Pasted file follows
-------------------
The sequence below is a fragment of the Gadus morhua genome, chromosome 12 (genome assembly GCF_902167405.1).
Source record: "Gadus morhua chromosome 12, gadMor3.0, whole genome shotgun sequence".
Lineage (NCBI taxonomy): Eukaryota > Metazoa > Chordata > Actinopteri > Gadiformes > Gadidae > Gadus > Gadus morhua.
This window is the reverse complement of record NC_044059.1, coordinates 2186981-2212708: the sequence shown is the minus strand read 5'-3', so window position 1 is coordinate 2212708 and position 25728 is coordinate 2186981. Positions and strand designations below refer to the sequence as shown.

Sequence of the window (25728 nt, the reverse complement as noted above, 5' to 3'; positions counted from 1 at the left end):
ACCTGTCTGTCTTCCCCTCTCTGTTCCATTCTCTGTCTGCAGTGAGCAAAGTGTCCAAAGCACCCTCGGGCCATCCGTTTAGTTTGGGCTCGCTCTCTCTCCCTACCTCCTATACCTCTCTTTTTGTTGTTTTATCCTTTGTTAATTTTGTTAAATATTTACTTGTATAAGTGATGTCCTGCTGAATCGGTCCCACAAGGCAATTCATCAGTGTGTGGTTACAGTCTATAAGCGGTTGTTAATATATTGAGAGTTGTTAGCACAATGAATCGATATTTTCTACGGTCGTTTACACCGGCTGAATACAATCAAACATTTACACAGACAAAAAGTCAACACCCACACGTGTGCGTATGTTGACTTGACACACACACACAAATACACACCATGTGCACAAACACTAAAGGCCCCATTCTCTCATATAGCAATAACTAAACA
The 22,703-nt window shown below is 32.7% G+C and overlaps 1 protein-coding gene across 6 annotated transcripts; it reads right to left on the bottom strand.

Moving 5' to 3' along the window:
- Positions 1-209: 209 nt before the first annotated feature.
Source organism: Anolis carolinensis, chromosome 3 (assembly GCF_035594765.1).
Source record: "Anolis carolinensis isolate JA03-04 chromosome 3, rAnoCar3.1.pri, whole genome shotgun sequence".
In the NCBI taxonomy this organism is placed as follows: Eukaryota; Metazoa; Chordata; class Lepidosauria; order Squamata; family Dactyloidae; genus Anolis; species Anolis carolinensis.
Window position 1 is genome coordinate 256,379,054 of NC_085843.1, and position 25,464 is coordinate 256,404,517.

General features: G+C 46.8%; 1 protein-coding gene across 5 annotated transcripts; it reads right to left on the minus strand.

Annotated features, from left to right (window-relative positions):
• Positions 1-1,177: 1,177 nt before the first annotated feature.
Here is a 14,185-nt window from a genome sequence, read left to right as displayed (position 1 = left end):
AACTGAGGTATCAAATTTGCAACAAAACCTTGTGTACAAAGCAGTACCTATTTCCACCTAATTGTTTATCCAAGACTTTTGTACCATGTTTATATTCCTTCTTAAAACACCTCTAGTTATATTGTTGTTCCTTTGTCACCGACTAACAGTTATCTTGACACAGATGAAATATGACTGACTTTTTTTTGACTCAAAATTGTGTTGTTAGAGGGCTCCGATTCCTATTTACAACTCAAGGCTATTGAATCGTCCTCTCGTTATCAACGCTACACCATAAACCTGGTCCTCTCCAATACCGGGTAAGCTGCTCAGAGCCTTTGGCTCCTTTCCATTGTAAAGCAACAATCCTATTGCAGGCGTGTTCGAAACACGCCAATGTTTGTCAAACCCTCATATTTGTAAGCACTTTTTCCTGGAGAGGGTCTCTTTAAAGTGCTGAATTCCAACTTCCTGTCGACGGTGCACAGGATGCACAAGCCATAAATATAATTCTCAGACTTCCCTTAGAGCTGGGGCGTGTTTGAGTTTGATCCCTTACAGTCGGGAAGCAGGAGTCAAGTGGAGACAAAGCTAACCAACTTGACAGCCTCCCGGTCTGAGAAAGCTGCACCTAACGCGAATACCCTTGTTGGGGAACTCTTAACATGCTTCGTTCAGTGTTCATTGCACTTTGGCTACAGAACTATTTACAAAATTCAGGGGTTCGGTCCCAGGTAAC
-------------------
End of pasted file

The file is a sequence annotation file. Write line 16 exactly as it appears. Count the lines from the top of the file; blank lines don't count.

• Positions 1-1,177: 1,177 nt before the first annotated feature.